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In Association with

Alternative Arthritis Exercise Programs



by A. Lynn Miller

Many people do not like to exercise alone, and exercising with a group can be an excellent support mechanism. When a friend of my mother was diagnosed with rheumatoid arthritis, she joined an aquatic ex-class for people with arthritis. The class is like a support group for her, and with regular exercise and medications, she has been able to resume some of the activities that she had given up before her diagnosis. Others have told me that they enjoy classes because they are surrounded by peers and because the classes are designed with the specific problems of arthritis patients in mind.

Exercise classes can have several pros and cons, depending on the specific class that you are considering. The benefit of exercising with people who have problems similar to yours is substantial. A class designed for people with arthritis uses movements and activities that are more suited to stiff joints and limited ranges of motion. Most such classes use low-impact activities with lessened intensity and include more warm-up and cool-down activities in the session. Psychologically, it can build up your self-esteem to feel you are part of a group.

On the other hand, if you decide to join an exercise class that is designed for a younger, fitter clientele, you may find it does not fit your needs. Al-though being around young, vibrant people can be invigorating, it can also be discouraging if you cannot keep up with the pace of a class or if you are a person who compares yourself to those around you. Such frustration can lead to discontinuing exercise altogether rather than modifying the activity. Furthermore, some exercise classes include activities that put arthritic joints under excessive stress, potentially increasing pain and stiffness.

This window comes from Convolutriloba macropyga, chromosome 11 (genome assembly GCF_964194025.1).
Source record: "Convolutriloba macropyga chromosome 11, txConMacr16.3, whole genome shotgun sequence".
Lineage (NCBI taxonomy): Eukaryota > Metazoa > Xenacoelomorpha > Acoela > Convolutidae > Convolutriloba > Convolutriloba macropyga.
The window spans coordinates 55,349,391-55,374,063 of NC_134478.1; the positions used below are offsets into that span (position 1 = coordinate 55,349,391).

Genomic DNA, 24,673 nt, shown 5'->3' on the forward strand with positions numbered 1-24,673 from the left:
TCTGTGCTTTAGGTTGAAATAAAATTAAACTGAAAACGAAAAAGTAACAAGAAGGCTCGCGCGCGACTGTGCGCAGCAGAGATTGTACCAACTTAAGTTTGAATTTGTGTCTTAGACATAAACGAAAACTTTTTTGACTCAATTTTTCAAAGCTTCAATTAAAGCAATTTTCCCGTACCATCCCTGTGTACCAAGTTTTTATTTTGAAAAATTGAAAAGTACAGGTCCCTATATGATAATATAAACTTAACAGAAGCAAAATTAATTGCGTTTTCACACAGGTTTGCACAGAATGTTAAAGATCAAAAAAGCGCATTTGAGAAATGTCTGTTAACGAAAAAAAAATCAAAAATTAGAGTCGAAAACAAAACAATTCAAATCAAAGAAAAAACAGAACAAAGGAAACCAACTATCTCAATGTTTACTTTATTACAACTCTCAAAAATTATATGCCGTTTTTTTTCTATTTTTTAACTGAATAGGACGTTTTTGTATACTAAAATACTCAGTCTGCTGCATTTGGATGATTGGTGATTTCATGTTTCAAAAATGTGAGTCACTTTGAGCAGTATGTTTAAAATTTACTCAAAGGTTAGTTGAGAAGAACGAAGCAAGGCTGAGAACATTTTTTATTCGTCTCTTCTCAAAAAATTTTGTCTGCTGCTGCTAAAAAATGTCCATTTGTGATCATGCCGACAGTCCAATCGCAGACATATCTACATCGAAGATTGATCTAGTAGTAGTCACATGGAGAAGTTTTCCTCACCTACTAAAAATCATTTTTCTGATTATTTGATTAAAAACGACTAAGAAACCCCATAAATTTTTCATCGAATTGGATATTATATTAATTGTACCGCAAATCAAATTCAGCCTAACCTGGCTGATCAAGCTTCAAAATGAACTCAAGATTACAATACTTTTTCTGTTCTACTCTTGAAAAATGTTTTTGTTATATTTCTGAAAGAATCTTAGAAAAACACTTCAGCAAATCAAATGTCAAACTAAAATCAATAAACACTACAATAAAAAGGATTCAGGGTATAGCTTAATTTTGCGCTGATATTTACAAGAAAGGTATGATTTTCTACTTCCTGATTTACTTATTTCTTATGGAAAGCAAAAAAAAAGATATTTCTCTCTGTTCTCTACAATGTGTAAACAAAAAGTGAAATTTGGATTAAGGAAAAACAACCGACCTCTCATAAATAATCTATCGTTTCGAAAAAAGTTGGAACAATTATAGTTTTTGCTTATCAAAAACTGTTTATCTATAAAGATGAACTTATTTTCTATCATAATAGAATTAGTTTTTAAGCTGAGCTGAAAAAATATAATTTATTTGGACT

If you prefer to exercise in a group, look for classes designed for people with arthritis or classes with low-impact activities. Many hospitals and facilities offer health and fitness classes for specific groups, such as arthritis patients. Qualified instructors who are educated about special needs related to arthritis usually teach their classes. The Arthritis Foundation has developed community-based programs offered nationwide through the YMCA and other facilities.

Determine whether the facility is easily accessible to you and whether the class hours suit your schedule. I suggest going in and observing a session before joining a class; in this way you can evaluate the level of intensity, the types of movements related to your needs, and even the kind of music used in the class. Pay close attention to how the instructor interacts with the participants; keep away from a class in which the instructor comes across like a drill sergeant. A good instructor should check on individuals occasionally, slowing some down and speeding others up. I like instructors who include some education at the beginning of a course-it shows they are interested in meeting your needs.

You can consider several types of group classes, each with potential benefits. Most classes try to include each component of fitness in the activities. The cardiovascular conditioning benefits may not be as substantial as an equally long session of pure aerobic exercise, but you get the advantage of a well-rounded program. The most common types of classes are aerobics (both on land and in water), tai chi, and yoga classes. Other group classes can be beneficial, but these are the most common. Evaluate the one you are considering using the general guidelines provided here.


Questions to Consider When Choosing an Exercise Class

  • How many people are in the class?
  • Is the location convenient and comfortable?
  • Is the class designed for people with arthritis? If not, can I alter the activities to meet my needs?
  • Does the class include a warm-up and a cool-down?
  • What is the average fitness level of the participants, and does it match mine?
  • Is the instructor well qualified, and how does he or she interact with the class?
  • Is the atmosphere one that I would enjoy? For example, if there is music, does it sound like something I would like, or is it too loud?
  • Are there other classes at other times that I can attend, if I want to make up missed classes?
  • Is the staff prepared to deal with minor and major emergencies? Are they certified in CPR or first aid?

Aerobics Classes

Aerobics classes were given their name many years ago, when the concept of a class conducted with music was first introduced. I have divided such classes into land and aquatic classes, although one could also divide them according to the emphasis, intensity, or purpose of the class. For example, "spinning" is a new type of class that has developed within the last few years. Spinning classes are basically group aerobic classes that use stationary cycles as the workout mode. Each of the various types of land and aquatic classes also emphasize particular elements.